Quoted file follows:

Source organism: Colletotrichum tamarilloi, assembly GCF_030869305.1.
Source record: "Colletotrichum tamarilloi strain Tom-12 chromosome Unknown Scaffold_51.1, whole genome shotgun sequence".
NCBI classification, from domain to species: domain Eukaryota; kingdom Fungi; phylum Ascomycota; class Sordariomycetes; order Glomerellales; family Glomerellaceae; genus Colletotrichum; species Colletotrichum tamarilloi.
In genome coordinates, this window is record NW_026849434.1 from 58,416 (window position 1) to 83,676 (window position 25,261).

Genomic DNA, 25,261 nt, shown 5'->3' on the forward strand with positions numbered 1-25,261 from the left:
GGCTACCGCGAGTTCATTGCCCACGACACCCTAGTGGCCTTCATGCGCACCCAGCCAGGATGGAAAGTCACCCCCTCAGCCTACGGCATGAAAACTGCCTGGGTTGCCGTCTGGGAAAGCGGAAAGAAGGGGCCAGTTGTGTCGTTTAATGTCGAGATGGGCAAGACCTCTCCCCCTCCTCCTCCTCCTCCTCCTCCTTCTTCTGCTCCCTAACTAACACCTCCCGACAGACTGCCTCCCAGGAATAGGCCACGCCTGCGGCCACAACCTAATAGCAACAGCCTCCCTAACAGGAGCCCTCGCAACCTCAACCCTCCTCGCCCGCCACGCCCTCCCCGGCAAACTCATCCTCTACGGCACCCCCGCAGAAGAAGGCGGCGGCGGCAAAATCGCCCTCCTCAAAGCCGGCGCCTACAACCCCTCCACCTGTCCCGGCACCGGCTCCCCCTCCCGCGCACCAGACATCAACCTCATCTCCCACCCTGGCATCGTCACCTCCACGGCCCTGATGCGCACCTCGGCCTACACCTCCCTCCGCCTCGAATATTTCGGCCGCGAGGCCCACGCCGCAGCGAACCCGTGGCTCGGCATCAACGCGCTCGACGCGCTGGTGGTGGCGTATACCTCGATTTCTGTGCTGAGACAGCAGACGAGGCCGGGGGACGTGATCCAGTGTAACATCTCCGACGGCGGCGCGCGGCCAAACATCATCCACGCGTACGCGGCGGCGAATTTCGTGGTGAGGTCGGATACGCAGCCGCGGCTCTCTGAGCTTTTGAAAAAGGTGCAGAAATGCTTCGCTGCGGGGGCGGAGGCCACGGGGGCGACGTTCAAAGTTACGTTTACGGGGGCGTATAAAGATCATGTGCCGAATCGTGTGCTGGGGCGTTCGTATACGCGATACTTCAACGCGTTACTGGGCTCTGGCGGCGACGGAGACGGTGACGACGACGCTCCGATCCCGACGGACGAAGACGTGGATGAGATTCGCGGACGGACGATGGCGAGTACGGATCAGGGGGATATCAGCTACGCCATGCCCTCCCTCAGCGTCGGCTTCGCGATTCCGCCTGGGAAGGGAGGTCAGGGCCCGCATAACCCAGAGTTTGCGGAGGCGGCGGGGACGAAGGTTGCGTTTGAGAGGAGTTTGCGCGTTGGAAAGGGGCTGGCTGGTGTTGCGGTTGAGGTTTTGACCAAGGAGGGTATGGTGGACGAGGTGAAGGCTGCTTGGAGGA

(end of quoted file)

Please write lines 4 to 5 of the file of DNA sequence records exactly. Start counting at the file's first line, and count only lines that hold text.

In genome coordinates, this window is record NW_026849434.1 from 58,416 (window position 1) to 83,676 (window position 25,261).

Genomic DNA, 25,261 nt, shown 5'->3' on the forward strand with positions numbered 1-25,261 from the left: